07 July 2010

Good Times: England's First Coast-to-Coast Railway

By Michelle Styles

On 18 June 1838, the Newcastle to Carlisle railway officially open with a planned Grand Event. Rail traffic had already been travelling along the line since 1834, but 18 June marked the first time railway carriages would go the full length of the line. Newcastle to Carlisle was the first coast to coast railway and boasted such innovations as stations designed for passengers as well goods (Hexham).

The day was meticulously planned with passengers from Carlisle taking six early morning trains to Redheugh. They then went by steamer to the Newcastle quayside. (Newcastle Central Station was opened in 1851) So far, so good. And the organisers were justifiably proud of the event. They should have perhaps noted that the 18th of June is Waterloo day and that Waterloo was a close run thing. But at this stage, the organisers were enjoying the day.

Things began to go wrong when a gangway collapsed and dumped about dozen people in all their finery into the Tyne.

Breakfast at the Assembly Rooms took rather longer than expected. When the various Great and Good went to find their seats, they discovered the general public had already boarded the trains. The chief magistrates of Carlisle and Newcastle were obliged to take refuge in a pig cart while the rest of the civic dignitaries scrambled for seats in the open carriages.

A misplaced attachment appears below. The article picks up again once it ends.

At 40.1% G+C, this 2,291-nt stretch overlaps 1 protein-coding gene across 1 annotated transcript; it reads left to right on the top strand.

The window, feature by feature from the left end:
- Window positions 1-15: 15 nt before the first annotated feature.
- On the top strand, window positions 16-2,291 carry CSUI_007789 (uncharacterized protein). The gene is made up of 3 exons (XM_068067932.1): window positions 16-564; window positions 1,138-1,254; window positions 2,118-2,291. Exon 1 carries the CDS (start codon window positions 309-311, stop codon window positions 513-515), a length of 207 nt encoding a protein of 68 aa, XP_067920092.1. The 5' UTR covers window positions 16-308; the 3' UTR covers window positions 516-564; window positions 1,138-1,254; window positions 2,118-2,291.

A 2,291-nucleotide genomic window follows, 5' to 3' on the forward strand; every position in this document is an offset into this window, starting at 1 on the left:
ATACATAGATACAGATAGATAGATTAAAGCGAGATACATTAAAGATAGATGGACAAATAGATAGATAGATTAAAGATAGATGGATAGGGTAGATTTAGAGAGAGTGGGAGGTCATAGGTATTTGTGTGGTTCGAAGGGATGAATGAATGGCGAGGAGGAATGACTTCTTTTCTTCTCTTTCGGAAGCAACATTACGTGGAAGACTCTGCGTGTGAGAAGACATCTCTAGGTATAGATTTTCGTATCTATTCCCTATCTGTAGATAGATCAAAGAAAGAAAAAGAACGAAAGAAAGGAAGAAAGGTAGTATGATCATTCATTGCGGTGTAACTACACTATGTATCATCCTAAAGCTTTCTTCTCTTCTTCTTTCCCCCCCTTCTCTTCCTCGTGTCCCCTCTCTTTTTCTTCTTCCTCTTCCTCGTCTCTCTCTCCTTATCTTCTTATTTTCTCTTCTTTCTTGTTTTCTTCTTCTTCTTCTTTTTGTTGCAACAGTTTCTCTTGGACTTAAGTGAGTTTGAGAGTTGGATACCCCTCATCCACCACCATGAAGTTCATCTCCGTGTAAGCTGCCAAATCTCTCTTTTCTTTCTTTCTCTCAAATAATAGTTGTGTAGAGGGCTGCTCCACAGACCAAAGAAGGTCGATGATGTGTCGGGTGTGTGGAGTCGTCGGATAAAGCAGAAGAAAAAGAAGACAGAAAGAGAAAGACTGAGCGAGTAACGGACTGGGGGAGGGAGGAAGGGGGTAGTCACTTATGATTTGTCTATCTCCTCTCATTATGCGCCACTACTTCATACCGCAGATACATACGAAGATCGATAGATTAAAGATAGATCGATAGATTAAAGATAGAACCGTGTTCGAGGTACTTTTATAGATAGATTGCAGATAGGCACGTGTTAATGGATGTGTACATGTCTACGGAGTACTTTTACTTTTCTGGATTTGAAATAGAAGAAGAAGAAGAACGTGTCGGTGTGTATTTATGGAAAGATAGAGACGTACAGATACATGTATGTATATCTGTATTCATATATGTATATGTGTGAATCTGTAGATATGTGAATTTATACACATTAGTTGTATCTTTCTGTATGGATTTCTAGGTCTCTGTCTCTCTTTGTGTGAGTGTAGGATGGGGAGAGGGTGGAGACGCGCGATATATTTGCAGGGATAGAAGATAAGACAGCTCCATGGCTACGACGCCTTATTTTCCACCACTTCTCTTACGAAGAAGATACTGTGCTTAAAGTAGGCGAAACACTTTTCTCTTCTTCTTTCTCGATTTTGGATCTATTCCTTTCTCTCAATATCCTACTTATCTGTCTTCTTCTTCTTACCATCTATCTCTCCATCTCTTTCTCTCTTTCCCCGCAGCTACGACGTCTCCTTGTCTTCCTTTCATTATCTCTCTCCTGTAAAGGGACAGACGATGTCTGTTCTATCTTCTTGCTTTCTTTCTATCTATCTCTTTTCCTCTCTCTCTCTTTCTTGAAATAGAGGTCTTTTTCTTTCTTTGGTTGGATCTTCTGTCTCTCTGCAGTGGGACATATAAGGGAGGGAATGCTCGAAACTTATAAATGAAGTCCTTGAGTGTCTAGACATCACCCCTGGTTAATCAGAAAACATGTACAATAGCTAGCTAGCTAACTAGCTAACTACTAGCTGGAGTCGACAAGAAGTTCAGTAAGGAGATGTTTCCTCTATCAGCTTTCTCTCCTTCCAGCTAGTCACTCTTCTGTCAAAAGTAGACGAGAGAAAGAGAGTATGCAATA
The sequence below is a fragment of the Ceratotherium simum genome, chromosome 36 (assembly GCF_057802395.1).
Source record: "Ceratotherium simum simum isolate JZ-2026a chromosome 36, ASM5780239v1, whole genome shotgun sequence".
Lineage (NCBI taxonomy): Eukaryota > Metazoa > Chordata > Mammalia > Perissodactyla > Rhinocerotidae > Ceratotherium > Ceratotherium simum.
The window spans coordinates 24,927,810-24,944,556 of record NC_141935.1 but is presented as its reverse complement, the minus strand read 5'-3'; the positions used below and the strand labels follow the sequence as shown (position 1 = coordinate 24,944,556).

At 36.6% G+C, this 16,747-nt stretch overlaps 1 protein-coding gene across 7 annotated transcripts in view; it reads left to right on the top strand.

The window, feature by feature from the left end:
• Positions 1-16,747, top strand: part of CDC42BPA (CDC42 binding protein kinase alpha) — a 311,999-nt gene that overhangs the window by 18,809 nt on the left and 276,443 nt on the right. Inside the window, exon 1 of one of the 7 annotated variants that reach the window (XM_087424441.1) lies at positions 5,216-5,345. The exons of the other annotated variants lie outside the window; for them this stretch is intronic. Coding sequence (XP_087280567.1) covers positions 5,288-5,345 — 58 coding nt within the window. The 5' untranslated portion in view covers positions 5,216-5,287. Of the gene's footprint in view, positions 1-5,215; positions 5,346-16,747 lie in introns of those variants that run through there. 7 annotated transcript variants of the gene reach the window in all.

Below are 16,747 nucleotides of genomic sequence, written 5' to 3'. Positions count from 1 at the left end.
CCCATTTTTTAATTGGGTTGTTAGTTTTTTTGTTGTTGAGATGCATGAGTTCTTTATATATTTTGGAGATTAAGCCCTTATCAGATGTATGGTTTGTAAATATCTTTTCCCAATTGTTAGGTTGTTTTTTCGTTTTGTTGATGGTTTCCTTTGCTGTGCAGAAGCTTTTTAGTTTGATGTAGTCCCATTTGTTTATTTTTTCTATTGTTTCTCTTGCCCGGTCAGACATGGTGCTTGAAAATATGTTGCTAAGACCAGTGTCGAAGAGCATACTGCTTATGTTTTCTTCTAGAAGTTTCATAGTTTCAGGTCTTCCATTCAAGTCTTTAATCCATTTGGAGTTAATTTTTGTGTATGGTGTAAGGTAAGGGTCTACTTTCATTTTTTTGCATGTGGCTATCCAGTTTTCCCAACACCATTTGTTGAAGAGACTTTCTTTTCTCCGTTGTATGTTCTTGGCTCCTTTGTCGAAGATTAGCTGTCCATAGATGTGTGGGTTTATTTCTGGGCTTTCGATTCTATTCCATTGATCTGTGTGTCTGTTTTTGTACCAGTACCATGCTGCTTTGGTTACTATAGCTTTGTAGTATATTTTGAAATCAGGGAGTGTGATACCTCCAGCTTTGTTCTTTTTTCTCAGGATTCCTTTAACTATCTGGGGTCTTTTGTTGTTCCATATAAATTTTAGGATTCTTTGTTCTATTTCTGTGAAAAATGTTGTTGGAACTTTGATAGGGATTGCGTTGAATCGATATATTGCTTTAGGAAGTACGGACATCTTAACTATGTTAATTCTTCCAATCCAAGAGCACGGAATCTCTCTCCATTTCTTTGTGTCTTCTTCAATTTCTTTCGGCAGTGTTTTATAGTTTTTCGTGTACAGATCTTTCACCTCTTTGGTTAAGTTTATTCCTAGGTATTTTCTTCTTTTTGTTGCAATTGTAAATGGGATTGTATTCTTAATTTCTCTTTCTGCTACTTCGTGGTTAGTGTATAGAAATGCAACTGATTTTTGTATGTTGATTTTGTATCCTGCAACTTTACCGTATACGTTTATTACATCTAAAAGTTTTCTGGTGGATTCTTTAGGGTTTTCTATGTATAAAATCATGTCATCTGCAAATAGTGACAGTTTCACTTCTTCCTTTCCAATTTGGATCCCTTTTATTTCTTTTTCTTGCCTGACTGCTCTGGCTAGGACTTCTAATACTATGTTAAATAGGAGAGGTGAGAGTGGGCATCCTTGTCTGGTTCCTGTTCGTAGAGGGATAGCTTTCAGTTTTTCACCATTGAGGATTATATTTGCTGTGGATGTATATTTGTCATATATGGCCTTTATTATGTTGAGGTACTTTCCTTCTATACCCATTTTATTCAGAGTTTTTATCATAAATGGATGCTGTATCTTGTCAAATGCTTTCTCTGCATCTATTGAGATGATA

Finally, the 13 packed trains started off with one engine having a steam engine fitted to its front and gaily playing music.

Unfortunately for the Great and the Good stuck in the open carriages, the heavens opened and it rained solidly to Brampton. Once the very delayed trains reached Carlisle, there was a stampede for refreshments. The arranged procession through town had to be cancelled, and again there was a rush for the few remaining seats. It is to be supposed that the Great and the Good thought their ordeal had ended.

Unfortunately the journey back was worse. The rain continued. One train hit the back of another with two passengers injured. With the delays came, the call of nature and several gentlemen heeded it, only to have to rush back, clothing askew as the whistle sounded much to the amusement of other passengers. No comment is made about the discomfort ladies suffered.

Instead of arriving back in the early evening, the first train arrived back in Newcastle at 3 am, and the last at 6 am on the 19th.

It was a memorable day...if not quite what was planned.

The Newcastle to Carlisle railway is still in use today. The train journey is somewhat less fraught.